[Spambayes] LONG POST: Log file and Outlook Rules analysis

Sean True seant at iname.com
Wed Jun 4 09:32:38 EDT 2003

> 2) I have 52 Outlook rules. Roughly 10 of them are spam
> related (from before SB), so I could reduce it. Turning them 
> off completely (as Tim suggests) would be too painful to 
> consider at the moment. I deal with many companies each day, 
> and auto sort email from each of those companies into 
> different folders, so that I can deal with them in priority 
> order. If I have to revert to everything coming into one 
> folder, and then filing them by hand, I would lose too much 
> time having to scan the lower priority ones. If this is 
> indeed the problem, that will be too bad for me.
> I wonder how this can be the problem though, as it seemed to
> me that the purpose of the plugin was to look at every
> message before the rules saw them, and only hand "clean" 
> messages off to the rule. Also, I wonder whether I should 
> forgo the concept of the plugin (as wonderful as it is to 
> incrementally train), and simply use the pop3proxy instead?
> 3) At Mark's suggestion, I looked at the log. I had 188 
> messages in my POP3 mailbox on the server waiting to be 
> downloaded. 40 went into the spam folder, 4 into the unsure 
> folder, and the rest went into the various folders according 
> to my rules. 87 of those were caught by SpamAssassin (SA) but 
> when opened individually, showed SB scores of at least .99, 
> with many at 1.0! This of course makes it all the more 
> frustrating, because the training has obviously learned my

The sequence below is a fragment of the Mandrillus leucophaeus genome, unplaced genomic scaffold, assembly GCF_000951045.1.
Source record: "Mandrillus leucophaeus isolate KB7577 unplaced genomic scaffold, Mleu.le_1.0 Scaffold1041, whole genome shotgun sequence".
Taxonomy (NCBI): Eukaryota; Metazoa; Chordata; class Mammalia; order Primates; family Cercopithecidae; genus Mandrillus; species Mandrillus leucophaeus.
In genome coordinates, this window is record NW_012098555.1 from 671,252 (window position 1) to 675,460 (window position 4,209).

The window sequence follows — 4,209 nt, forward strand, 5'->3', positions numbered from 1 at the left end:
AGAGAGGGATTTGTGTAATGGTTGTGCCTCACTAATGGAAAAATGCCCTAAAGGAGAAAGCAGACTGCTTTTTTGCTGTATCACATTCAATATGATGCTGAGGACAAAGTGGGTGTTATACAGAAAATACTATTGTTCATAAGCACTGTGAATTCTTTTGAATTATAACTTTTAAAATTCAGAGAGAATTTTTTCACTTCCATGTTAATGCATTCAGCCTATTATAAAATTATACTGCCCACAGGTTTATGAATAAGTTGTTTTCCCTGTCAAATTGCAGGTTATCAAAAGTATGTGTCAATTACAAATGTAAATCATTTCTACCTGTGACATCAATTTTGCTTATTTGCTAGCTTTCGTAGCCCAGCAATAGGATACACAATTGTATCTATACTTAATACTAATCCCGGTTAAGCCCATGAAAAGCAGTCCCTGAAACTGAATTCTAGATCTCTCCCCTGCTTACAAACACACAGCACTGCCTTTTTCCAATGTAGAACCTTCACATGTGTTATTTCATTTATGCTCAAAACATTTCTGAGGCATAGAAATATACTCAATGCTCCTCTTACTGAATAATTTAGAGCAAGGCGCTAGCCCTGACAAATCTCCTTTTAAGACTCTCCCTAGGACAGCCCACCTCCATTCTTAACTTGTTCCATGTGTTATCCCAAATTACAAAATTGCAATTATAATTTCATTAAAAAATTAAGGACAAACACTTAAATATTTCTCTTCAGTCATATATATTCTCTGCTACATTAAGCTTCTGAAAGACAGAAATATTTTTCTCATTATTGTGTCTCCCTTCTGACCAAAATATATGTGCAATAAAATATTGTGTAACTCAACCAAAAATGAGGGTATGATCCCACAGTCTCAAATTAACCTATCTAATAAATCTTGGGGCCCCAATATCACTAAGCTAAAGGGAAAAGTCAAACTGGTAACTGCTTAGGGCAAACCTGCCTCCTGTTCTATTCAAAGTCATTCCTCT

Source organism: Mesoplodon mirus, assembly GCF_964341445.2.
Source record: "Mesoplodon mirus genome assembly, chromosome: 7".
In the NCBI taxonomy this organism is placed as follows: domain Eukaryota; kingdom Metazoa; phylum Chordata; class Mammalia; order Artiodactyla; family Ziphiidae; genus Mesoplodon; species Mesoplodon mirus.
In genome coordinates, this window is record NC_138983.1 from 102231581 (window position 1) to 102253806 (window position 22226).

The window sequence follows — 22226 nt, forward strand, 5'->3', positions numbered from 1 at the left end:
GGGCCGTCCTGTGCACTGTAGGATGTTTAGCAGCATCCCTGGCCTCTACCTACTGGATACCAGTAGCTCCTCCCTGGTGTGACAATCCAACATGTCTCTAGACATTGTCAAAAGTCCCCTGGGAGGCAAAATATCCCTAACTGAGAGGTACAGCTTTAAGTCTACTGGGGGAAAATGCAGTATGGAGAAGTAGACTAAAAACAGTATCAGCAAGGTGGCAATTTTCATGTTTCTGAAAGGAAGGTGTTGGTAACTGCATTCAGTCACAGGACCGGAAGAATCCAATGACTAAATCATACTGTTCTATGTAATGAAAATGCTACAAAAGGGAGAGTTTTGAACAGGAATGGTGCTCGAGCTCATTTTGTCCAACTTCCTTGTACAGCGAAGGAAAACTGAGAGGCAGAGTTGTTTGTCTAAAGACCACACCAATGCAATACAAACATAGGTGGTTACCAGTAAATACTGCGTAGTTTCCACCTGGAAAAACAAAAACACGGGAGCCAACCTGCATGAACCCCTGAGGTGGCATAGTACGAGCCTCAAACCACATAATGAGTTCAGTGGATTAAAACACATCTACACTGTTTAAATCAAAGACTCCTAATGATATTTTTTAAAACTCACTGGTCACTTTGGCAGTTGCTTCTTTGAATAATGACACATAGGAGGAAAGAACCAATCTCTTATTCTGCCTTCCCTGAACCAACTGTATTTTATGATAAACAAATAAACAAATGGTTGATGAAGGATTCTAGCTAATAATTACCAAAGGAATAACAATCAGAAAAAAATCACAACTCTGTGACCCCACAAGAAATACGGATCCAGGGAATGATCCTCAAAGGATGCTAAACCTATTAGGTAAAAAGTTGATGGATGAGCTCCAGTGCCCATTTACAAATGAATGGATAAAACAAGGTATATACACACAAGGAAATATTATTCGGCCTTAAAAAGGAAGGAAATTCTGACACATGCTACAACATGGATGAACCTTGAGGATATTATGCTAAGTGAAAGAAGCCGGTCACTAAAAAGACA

> patterns amazingly well!
> The problem is indeed in _losing messages_! Out of the 188 
> messages that came in, there were only 50 messages seen in 
> the log file. All 50 were processed correctly, meaning they 
> ended up in the correct folders as spam, ham or unsure after 
> being processed. The first three messages were all seen, and 
> were one of each kind. Then it became sporadic as to what was 
> seen and what wasn't. So, it is not the case that the first 
> 50 were seen, and then none of the others. It was either 
> message #4 or #5 that was already missed, before another was 
> seen, etc.

A general problem here is the inconsistent and variable time at which the
Outlook rules run. In general, on my system Outlook 2000 rules ran first --
and Outlook 2002 rules run last. But it's not predictable. For SpamAtBay we
are working on a (cough) hack to make sure that the Outlook rules always run
first, and then have the user "watch" folders that Outlook might move spam
into. For me, that amounts to all rules that move mail based on the mail
account. YMMV.

I ran with this change last night, and it seemed stable. I shared the code
with Mark, and will get it into the next beta for SpamAtBay (due out this

-- Sean

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